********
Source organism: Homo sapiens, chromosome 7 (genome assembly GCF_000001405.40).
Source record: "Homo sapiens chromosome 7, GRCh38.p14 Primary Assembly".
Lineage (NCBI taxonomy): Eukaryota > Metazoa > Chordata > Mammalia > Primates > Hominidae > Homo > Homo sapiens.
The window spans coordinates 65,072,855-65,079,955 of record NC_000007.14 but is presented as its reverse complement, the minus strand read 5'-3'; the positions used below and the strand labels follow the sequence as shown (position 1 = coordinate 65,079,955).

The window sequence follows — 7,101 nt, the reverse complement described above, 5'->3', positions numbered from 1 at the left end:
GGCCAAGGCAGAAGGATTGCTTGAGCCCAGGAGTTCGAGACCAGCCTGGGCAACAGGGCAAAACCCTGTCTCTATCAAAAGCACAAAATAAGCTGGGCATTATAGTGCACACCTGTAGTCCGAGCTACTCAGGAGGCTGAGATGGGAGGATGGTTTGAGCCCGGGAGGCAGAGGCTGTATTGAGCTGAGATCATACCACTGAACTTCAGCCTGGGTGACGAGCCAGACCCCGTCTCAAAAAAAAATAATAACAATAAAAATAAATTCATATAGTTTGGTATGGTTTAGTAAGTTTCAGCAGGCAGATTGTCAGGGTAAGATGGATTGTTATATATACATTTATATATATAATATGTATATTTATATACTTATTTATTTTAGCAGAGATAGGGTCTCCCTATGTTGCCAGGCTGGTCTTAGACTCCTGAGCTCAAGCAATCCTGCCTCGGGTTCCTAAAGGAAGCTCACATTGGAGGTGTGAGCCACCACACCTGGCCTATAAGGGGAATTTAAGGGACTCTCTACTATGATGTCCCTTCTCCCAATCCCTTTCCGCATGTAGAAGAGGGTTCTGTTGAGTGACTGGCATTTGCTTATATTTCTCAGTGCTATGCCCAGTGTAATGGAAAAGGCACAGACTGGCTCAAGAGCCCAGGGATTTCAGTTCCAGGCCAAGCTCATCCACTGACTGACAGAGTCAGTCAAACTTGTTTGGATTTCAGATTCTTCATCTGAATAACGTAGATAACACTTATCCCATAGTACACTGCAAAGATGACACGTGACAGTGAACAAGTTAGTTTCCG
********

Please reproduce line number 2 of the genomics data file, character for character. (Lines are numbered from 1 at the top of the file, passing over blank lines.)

Source record: "Homo sapiens chromosome 7, GRCh38.p14 Primary Assembly".